Tuesday, September 20, 2016

Happy Birthday Asia Argento! Trauma (Dario Argento, 1993)


By six degrees of Brad Dourif, I'm finally updating this dusty old blog. Meant to post this on Dario's birthday (7th September) but life intruded and it went on the back burner. But as it's his daughter Asia's birthday today (she's turning 41), seemed an ideal time to finally finish it, with her being one of the stars of course. Spoke about this before briefly as part of My First Moviethon but been meaning to come back to it in depth ever since. So here we go...


The movie opens by showing us some kind of mechanical diorama that I'm guessing is about the French Revolution. What's important for our purposes though is that some poor bugger has got their head chopped off via le guillotine. In a way, it's a curious way to begin (though it does have significance to the plot) and one of many quirky moments to be found throughout that have Argento's prints all over them. Also, it's the first of quite a few instances in which Trauma seems to be riffing on Deep Red


Following this, it's off to the chiropractor's... and also off with their head, as an unseen assailant uses a rather nifty device that mechanically closes a noose of piano wire or something around this poor lady's neck and allows the killer to collect their first trophy. As a side note, this scene also introduces an element that instantly predisposes me to love the movie... that is, it's frickin' pissing it down! And without getting into why (cause spoilers), rain will prove to be very important throughout the film.


Next, we meet our protagonists. David (Christopher Rydell) is driving along a bridge one day and sees a young girl (Asia) climbing over the side. Being concerned at what may be about to happen, he stops and goes over to try and draw her away from the waters beckoning below. With some reluctance, she goes with him and they drive off. And that, dear reader, is the first of many times throughout that Asia's character, Aura, will essentially get kidnapped by someone. Sure it's consensual here but still more than a bit creepy. Seriously though, keep count of how many times this sort of thing happens as the film unfolds...


While getting acquainted at a restaurant, we discover that Aura is anorexic... and also apparently AWOL from psychiatric care. After trying to eat something and quickly having to throw it back up, she leaves David and heads outside... where she's spotted by two guys apparently working for the hospital, who force her into a car and drive away. So yes, within the space of five minutes, Asia has been carried off twice.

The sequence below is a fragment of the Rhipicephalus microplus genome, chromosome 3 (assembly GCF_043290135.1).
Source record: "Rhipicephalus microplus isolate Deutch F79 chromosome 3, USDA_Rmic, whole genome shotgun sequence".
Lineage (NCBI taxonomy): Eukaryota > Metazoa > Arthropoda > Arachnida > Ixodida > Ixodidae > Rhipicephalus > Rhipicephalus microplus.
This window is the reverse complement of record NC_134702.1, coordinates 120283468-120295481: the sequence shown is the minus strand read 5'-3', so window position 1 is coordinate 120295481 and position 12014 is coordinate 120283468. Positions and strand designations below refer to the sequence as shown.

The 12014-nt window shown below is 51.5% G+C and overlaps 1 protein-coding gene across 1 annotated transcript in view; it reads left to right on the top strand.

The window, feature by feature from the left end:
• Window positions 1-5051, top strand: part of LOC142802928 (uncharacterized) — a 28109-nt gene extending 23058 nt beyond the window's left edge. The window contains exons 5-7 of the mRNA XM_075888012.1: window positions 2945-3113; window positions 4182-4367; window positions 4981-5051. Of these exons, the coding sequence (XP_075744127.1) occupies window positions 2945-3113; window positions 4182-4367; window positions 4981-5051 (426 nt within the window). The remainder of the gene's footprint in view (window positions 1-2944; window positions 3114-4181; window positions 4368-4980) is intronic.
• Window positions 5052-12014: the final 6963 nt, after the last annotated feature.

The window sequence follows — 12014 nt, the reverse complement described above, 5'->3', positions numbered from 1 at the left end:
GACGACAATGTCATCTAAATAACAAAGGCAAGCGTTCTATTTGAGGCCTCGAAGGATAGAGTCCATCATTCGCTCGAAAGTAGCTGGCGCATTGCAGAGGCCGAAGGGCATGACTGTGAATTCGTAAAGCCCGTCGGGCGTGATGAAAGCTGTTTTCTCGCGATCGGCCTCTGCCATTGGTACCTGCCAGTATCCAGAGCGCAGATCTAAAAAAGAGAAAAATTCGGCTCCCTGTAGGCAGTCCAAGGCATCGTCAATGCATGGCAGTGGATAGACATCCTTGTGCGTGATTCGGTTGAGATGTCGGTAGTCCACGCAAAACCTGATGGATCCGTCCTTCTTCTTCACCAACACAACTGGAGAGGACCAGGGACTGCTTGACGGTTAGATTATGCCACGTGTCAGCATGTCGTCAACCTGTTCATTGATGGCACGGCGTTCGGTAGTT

They take her home, where we meet her mother (the great Piper Laurie... and there's your second David Lynch connection folks) and father (Dominique Serrand), who are preparing to hold a seance (this apparently being what mum does for a living) and to give us, arguably, one of the film's standout scenes. 


Everything about this, from the returning rain, ominous music (from the great Pino Donaggio) and the way it's staged (dig the slow track in seen above, past a candle flame that's in front of Piper Laurie) and performed is pitch perfect in my book. Part way through the scene, after we hear that the killer is PRESENT, the shit hits the fan and a tree bursts through the window. Confusion erupts and not long after, Aura runs outside, after her mother and father, only to find them decapitated, their heads held up by a shadowy figure who then flees the scene. The frankly dodgy looking Dr. Judd (Frederic Forrest), who we first saw before the seance, sneaking about, then shows up, further startling Asia. She's bundled into the back of a police car but soon absconds again. 


Soon after, she reunites with David... partly to return the wallet she pinched off him but also, of course, as she's now homeless. Cue more dubious goings on (see below) and horrible pop psych discussions of anorexia that sometimes feel like Argento is directing a PSA: "a lot of anorexics die..." and you might want to as well during this scene. Joking aside, even this nonsense is kind of endearing to me after many viewings.